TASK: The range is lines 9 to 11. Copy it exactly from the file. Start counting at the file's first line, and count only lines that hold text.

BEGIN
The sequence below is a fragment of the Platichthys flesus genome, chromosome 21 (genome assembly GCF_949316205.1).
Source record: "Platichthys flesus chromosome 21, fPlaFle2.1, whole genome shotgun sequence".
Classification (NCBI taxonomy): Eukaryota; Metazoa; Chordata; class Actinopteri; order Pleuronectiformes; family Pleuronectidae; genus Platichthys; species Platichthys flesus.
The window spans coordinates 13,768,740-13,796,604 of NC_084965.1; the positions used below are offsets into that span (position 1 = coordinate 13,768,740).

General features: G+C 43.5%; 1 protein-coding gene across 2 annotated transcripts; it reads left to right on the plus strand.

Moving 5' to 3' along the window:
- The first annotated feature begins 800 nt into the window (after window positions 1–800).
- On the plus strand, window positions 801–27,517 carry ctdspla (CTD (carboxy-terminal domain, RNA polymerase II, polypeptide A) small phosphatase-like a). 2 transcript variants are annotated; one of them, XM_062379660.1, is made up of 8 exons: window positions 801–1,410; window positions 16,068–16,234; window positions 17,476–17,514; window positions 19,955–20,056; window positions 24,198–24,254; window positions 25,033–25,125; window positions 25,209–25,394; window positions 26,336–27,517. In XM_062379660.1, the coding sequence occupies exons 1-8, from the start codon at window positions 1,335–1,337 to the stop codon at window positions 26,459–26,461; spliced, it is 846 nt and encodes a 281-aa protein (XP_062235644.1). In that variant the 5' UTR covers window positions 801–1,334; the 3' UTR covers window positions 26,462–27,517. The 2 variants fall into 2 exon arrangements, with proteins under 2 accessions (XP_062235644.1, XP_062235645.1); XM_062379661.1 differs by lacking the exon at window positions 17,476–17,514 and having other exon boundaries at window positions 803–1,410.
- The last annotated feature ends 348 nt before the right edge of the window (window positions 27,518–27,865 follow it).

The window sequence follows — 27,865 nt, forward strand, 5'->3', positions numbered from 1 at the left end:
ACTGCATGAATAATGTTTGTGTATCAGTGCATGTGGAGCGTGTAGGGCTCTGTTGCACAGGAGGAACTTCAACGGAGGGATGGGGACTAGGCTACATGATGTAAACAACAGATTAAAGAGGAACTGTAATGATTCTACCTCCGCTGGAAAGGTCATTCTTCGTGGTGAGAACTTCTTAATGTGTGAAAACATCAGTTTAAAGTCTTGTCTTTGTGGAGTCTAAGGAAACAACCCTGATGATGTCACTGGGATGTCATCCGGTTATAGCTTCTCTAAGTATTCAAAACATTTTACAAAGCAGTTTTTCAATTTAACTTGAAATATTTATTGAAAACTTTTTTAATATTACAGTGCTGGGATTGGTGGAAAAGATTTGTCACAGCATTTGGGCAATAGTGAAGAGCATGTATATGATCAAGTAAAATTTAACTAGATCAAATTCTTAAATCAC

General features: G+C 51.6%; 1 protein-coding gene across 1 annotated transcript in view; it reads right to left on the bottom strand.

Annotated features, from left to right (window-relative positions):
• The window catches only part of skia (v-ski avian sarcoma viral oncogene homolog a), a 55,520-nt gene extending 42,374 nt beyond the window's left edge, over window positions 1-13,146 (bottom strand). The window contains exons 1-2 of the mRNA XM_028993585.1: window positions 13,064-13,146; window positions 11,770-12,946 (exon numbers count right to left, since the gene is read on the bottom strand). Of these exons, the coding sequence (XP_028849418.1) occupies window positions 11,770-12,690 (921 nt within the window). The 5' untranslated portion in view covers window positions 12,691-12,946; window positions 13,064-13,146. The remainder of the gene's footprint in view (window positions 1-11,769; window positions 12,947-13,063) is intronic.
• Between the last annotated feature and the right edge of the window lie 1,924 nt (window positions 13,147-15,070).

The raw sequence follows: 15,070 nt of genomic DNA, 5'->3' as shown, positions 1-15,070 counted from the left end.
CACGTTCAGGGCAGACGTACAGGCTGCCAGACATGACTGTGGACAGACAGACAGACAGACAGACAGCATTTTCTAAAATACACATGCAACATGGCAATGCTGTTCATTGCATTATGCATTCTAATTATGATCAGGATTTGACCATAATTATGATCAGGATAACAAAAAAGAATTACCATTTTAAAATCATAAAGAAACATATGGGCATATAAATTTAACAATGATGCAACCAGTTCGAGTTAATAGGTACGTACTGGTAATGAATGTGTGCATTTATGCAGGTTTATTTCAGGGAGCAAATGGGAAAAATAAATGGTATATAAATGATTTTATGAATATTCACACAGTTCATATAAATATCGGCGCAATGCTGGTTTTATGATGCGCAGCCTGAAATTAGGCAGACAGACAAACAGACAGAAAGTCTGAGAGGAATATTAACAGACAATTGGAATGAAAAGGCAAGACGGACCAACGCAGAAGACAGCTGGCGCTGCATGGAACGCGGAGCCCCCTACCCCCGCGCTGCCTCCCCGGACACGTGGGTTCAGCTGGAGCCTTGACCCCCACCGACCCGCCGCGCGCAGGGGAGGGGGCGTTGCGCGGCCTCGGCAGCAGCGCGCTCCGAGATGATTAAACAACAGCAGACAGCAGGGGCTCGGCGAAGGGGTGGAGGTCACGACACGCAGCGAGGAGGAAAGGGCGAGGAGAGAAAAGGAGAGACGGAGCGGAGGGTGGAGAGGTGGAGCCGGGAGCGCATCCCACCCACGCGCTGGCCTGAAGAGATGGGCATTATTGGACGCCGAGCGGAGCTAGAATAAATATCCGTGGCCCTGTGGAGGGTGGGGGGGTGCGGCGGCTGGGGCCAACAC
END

- The last annotated feature ends 348 nt before the right edge of the window (window positions 27,518–27,865 follow it).

The window sequence follows — 27,865 nt, forward strand, 5'->3', positions numbered from 1 at the left end:
ACTGCATGAATAATGTTTGTGTATCAGTGCATGTGGAGCGTGTAGGGCTCTGTTGCACAGGAGGAACTTCAACGGAGGGATGGGGACTAGGCTACATGATGTAAACAACAGATTAAAGAGGAACTGTAATGATTCTACCTCCGCTGGAAAGGTCATTCTTCGTGGTGAGAACTTCTTAATGTGTGAAAACATCAGTTTAAAGTCTTGTCTTTGTGGAGTCTAAGGAAACAACCCTGATGATGTCACTGGGATGTCATCCGGTTATAGCTTCTCTAAGTATTCAAAACATTTTACAAAGCAGTTTTTCAATTTAACTTGAAATATTTATTGAAAACTTTTTTAATATTACAGTGCTGGGATTGGTGGAAAAGATTTGTCACAGCATTTGGGCAATAGTGAAGAGCATGTATATGATCAAGTAAAATTTAACTAGATCAAATTCTTAAATCAC